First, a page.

This isn't just a thought experiment. In 2005, David Anderson was working at Microsoft, where he was put in charge of a team that was responsible for maintaining over 80 applications used internally by Microsoft employees. The team worked mainly on relatively small changes requests involving less than 120 hours of development work. The team was considered the worst performing in its business unit based on the fact that its work backlog exceeded its capacity 5 times and its typical lead time for a change request was 5 months. The team's customers were unhappy.
Anderson analyzed the situation and applied steps from Theory of Constraints and Kanban. He published a book about his experience, Kanban, which is also a large influence on my Kanban Fundamentals course on Pluralsight. In the book (as well as this white paper) Anderson describes how, with no added resources, the team increased productivity by 155% in 9 months. Lead time dropped to a maximum of 5 weeks, with 14 days being typical. The excess backlog was worked off and customers became delighted. How was this accomplished?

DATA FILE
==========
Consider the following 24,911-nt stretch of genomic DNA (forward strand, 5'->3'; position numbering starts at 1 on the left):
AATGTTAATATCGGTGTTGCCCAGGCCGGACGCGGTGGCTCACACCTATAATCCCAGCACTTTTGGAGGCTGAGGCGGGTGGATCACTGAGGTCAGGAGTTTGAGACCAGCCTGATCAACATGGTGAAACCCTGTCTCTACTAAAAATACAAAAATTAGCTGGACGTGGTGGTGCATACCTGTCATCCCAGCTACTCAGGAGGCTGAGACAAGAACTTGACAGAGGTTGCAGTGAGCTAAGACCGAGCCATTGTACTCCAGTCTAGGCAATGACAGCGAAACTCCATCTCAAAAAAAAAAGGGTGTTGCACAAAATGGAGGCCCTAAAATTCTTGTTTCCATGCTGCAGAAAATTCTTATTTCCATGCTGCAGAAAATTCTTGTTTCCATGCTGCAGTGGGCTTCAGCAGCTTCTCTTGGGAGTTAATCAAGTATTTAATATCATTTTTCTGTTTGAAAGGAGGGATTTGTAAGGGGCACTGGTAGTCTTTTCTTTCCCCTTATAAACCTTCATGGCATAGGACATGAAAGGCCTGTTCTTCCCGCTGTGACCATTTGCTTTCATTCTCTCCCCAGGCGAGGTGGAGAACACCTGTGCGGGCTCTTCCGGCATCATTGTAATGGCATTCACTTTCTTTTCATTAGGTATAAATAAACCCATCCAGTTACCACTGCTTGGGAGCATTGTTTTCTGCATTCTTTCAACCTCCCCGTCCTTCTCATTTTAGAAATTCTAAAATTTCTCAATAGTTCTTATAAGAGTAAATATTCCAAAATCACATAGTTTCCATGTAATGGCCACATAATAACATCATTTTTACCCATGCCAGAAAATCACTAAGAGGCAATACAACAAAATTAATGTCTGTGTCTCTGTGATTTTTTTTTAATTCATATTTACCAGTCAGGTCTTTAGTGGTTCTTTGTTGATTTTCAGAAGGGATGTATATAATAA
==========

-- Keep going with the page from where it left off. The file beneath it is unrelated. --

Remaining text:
One of the key problems with the status quo that Anderson inherited was that new change requests, which arrived about once a day, had to have a "rough order of magnitude" (ROM) estimate. The turnaround time on these estimates was part of the group's Service Level Agreement (SLA) with their internal customers. The SLA stated that all ROMs would be completed within 48 hours. To deliver on this agreement, when new change requests arrived, a developer and a tester would each need to interrupt their work, check out the source code for the change request (which would likely belong to a different repository than where they were working), read the request, analyze the code to determine what changes it would require, and document their findings in the system. This would typically take about 4 hours for each of the two individuals. Anderson calculated that responding to ROM requests was using about 1 day of work effort per request.